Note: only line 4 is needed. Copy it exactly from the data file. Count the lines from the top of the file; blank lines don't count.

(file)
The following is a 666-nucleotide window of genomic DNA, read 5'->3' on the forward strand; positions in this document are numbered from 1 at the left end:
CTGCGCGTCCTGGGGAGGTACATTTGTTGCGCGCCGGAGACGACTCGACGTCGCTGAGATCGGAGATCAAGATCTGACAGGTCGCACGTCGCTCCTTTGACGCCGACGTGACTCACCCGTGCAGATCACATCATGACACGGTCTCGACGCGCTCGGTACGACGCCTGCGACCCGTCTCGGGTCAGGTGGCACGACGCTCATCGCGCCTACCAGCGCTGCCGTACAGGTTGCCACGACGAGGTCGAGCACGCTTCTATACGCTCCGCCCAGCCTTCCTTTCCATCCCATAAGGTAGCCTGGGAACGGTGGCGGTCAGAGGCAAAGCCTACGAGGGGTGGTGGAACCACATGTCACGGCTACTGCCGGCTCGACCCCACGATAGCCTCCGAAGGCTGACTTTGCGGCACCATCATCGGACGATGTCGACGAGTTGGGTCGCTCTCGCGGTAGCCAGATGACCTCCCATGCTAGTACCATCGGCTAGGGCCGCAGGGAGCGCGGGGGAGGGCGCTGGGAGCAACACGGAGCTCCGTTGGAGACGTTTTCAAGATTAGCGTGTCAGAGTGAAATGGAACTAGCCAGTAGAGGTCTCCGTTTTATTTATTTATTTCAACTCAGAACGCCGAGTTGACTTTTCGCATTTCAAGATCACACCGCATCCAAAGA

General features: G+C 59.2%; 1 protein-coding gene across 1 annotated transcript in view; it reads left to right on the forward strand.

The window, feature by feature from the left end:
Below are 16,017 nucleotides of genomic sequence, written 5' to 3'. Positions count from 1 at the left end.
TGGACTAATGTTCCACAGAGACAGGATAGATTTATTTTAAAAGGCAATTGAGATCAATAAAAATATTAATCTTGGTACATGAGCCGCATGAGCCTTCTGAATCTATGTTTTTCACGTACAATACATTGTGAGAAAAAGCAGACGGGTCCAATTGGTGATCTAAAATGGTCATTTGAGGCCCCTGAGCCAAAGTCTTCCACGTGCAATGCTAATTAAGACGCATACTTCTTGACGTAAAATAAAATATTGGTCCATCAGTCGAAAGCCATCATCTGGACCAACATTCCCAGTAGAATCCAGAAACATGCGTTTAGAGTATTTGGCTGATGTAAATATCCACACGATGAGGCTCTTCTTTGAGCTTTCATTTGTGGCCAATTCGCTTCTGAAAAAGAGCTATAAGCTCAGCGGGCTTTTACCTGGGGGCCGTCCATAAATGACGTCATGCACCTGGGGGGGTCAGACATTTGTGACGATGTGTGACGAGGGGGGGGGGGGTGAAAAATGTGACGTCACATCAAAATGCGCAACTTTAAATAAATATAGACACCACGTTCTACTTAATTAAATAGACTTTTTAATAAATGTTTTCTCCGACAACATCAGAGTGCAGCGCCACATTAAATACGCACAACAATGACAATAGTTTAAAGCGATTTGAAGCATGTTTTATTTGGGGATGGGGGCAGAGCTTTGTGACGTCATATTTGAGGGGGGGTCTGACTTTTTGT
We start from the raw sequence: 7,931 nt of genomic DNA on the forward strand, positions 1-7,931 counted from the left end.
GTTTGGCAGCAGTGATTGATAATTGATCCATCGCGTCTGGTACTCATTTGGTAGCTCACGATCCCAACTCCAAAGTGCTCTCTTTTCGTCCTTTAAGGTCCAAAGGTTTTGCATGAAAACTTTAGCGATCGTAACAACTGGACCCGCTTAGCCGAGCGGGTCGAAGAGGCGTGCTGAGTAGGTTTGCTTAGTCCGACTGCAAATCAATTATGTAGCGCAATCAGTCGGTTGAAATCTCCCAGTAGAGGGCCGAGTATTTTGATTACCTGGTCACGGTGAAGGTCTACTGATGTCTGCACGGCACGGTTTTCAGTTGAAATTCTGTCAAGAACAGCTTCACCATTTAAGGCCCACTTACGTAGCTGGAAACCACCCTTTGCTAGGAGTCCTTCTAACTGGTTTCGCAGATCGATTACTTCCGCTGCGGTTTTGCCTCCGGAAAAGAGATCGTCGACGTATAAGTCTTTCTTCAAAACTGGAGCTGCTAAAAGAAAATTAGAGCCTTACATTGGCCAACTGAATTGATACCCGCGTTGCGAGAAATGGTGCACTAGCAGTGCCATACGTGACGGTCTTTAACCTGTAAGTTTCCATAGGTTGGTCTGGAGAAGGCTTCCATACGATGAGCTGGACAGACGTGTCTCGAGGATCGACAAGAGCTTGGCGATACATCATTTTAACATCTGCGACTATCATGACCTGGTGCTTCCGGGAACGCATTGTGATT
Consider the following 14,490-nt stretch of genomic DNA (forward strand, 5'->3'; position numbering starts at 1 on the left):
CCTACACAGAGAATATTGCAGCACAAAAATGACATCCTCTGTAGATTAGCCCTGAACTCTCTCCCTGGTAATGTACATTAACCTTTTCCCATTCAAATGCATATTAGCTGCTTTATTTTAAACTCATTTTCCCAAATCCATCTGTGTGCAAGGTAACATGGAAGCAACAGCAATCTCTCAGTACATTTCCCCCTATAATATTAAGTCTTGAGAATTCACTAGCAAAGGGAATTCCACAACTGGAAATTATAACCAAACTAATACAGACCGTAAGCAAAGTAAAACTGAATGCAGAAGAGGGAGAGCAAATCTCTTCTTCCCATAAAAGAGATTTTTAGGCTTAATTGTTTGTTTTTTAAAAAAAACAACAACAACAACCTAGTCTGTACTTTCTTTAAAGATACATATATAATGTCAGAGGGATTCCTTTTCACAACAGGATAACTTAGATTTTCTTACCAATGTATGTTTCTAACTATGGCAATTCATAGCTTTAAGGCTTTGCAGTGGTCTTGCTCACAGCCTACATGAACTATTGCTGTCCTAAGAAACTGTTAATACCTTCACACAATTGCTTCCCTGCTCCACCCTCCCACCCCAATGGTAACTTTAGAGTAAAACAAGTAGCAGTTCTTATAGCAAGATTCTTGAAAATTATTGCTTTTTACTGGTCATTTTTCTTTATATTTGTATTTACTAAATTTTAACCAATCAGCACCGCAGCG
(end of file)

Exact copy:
The window, feature by feature from the left end: